According to The Guardian, although the number is not small but most sidewalk eateries in Vietnam are not registered in business with the local government.
The informal business sector
Everyday, Trang’s family wakes up and plans for lunch from 6:00 AM. They started by preparing fried chicken with chili salt, the main dish of the lunch shop that her family has built and developed in 3 decades in District 3, Ho Chi Minh City.
In the kitchen of the family, every day, beside rice, vegetable soup…, they prepare at least 15 different dishes. About 11:00 AM, they moved the food to the ground floor with a pulley system. After that, the whole family walked over 100 meters to the corner of street and set up a kios on the sidewalk under the shade, next to a substation.
During the next 2 hours, they welcomed about 150 guests or dining. Their customers are diverse, from office staffs to motorbike taxi drivers. Price for each set of rice and some dishes is 30,000 VND.
Trang’s street food shop is just one of many sidewalk eateries in Vietnam. In Ho Chi Minh City, 11% of the working people are street vendors. About 51% of city working people do informal work.
The sidewalk eateries in Vietnam, although occupying a big number, but most of them are not registered business with local government. Many eateries cannot register, because they do not know whether their income exceeds the standard threshold. A report by the International Labor Office of the United Nations (UN) in 2014 estimated that 78% of household’s shops in Vietnam operate illegally.
The result of unemployment
Street food in Vietnam is not just a part of culture. It is also a culinary feature that is imitated and replicated in the West. Ho Chi Minh City owns a tourism industry helping Westerners experience the best of food. In addition, a series of YouTube videos and English blogs provide tips on street food in Vietnam.
However, in the context of luxury shops and shopping malls appear more and more, it is easy to forget about the fact that sidewalk eateries are the result of the lack of business opportunities, the scarcity of employment opportunities in Vietnam as well.
According to Lisa Barthelmes, a PhD student at the German Max Planck Institute for Social Anthropology, “the economic liberalization reform of Vietnam in the mid-1980s aims to build a modern nation. Thus, sidewalks shops in urban areas are perceived as “a clear manifestation of backwardness.”
However, 30 years later, this type of business is still very popular.
The three-tier system of street vendors
The challenges of earning a livelihood through an informal economy are not uniform for all street vendors. People who are familiar with it say that, unofficially, it can be considered a three-tier system.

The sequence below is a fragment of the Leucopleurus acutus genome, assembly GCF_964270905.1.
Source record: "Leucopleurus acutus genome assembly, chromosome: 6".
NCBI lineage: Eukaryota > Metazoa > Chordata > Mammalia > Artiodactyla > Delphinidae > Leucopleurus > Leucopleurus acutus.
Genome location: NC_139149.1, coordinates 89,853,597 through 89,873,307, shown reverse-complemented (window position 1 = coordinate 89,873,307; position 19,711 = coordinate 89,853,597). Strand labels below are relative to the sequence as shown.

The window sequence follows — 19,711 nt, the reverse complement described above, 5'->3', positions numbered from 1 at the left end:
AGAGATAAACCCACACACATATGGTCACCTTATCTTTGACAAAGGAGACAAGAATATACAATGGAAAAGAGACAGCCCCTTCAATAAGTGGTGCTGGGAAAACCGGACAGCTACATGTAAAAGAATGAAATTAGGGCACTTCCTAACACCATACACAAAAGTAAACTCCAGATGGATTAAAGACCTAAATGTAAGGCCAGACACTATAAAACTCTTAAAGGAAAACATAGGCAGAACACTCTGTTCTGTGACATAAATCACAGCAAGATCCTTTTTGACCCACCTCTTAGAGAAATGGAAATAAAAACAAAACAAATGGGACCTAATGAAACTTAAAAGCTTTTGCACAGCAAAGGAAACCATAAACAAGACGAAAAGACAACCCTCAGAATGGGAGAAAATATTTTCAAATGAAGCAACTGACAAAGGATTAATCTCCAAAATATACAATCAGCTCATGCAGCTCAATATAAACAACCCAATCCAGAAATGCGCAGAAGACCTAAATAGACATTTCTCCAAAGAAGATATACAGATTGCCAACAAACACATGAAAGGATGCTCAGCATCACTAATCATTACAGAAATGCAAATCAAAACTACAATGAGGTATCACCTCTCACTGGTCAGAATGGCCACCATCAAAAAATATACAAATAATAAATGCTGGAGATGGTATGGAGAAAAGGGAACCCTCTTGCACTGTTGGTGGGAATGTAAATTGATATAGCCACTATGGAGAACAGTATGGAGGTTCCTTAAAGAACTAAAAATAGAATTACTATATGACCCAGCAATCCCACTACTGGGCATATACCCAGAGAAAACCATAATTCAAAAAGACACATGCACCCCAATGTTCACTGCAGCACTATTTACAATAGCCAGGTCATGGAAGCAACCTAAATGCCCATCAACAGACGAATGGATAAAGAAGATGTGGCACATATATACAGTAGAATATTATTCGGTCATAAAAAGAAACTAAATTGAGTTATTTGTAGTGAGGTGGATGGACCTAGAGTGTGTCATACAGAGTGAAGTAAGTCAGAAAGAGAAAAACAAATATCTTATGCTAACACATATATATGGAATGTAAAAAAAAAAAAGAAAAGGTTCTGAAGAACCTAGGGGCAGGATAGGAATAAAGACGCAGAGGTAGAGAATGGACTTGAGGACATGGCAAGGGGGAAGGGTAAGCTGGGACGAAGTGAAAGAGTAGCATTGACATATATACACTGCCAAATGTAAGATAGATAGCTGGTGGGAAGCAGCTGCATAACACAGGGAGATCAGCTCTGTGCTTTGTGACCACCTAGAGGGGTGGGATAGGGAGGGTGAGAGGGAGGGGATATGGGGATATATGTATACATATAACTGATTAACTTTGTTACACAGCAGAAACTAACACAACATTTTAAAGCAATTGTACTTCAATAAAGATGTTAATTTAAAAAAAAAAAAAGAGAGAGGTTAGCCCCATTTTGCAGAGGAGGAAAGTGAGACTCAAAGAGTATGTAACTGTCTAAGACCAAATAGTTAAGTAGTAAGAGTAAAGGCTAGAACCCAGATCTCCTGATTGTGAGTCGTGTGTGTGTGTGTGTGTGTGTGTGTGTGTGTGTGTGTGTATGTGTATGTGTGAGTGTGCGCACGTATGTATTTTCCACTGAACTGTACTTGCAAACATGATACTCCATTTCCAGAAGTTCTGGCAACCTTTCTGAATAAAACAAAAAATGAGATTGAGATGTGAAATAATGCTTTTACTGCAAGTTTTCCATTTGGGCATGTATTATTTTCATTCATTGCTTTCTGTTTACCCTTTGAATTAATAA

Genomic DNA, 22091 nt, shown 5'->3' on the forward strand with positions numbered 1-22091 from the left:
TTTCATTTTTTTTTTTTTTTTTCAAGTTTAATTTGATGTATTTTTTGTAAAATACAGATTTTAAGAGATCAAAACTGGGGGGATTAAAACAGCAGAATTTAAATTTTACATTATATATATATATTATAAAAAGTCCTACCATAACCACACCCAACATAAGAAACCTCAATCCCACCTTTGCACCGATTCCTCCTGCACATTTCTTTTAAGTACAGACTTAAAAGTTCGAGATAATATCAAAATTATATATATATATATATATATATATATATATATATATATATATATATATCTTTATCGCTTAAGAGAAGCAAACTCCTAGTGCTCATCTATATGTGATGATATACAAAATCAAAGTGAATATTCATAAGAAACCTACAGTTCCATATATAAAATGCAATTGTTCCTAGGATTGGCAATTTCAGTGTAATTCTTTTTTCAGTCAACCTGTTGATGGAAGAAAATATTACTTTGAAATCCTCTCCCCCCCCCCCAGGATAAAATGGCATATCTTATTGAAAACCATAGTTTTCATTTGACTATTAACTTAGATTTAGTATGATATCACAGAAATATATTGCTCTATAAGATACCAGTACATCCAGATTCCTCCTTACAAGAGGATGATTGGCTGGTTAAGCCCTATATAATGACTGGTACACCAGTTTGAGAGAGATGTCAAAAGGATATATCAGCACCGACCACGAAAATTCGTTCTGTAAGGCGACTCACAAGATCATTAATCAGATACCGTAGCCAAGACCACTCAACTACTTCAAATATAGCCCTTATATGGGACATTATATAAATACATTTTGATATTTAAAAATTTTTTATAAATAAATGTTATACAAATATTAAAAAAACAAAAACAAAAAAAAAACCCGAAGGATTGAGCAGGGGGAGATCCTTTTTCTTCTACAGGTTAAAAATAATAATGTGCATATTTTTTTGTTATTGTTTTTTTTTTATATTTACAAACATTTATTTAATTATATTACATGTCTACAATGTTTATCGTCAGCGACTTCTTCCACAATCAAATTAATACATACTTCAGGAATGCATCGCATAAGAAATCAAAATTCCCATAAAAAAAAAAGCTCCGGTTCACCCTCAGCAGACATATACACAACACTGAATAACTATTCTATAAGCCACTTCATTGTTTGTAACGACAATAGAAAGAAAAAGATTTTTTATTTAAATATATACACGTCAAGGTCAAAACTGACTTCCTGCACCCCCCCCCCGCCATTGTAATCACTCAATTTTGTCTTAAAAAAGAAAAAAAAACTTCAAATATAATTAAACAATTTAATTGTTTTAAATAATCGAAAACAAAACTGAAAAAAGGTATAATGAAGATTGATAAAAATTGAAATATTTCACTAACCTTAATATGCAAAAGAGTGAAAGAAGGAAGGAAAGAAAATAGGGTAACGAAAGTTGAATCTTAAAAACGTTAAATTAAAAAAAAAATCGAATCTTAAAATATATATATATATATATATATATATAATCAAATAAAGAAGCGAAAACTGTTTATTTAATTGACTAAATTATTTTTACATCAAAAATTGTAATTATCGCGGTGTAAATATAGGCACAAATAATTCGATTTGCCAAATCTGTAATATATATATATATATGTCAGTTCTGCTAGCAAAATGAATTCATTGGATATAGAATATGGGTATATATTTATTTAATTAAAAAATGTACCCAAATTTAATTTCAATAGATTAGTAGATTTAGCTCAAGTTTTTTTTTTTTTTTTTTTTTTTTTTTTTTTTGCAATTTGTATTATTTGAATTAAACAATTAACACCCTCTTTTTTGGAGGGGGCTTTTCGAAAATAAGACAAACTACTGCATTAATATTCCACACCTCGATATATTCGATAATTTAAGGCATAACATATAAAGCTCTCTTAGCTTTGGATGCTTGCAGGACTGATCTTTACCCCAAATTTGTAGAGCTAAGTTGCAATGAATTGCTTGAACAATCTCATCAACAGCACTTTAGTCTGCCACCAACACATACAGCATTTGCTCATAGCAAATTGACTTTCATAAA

The lowest tier is the mobile carrying basket only sell one item. They carry their products on their backs and go around the city. At the same time, they are also often the migrants from rural to urban struggling to earn a living with little income.
The second tier consists of a group with no fixed storefront. However, they usually sell at a fixed point and serve a variety of different dishes. On the third tier are the fixed shop, usually of people who live perennial in cities. They pay to rent the shop or own that space.
For the Trang’s family, business on the second tier brings them income above the national benchmark. After deducting expenses, they earn more than VND 2 millions per day, far exceeding the per capita income of Vietnam (below $ 2,000 per year). That income is enough to hire a new employee and open a noodle shop in the near future.
Ms. Thao, 31 years old, has been helping her family since she was eight, sharing proudly: “Of course, we are proud of people know about our food. I studied business administration and was thinking of working in the hotel. However, I like the family aspect of this business type and the interactions with people. I cannot imagine I am working in an office. “
Le Thi Lang, 39 years old, is a street vendor on the lowest tier. She sells pork vermicelli soup, cost 15,000 VND / bowl. Her clients range from entrepreneurs to waiter. The loyal customers were squatting and eating bowls of pork vermicelli on plastic chairs behind a bus stop.
The risks of sidewalk eateries
It can be said, the business of Lang brought good income, but extremely risky. Thanks to serving popular food in crowded areas, Lang sells about 200 bowls a day, earning 1.6 million dong of interest.
However, Lang shares, the continuous sales, and constantly moving the selling places make her tired. She often fears being expelled from her life. That is also part of why Lang refused to provide the full name when interviewed. In the times of moving to new places, the money earned also dropped. “I can not sell to be able to break even, because moving takes a lot of time,” Lang said.
Lang’s situation is the opposite of Huynh Hoa, a grilled rice paper seller on the pavement at Co Giang Street, District 1, HCMC. His income is about 500,000 VND per day, much lower than Lang. He have to provide free things like tissues, water or deliveries, to make the eatery different and attract customers.
However, with his fixed eatery, he can open the shop 7 days a week with less risk. In contrast, it is said that a fixed shop like Hoa’s eatery is considered more superior than Lang – a hawker, though she earns more money.
The 2014 report on the workforce shows that the unemployment rate is stable, despite the “low level of economic growth.” This rate comes from “workers have to work to support themselves and their families, including low and instable income and in the informal sector.”
The income potential, risk and status of business households in sidewalk shops in HCMC are not the same. However, the biggest manifestation of the insiders’ feelings about their work comes from the question of whether they want their children to follow them or not.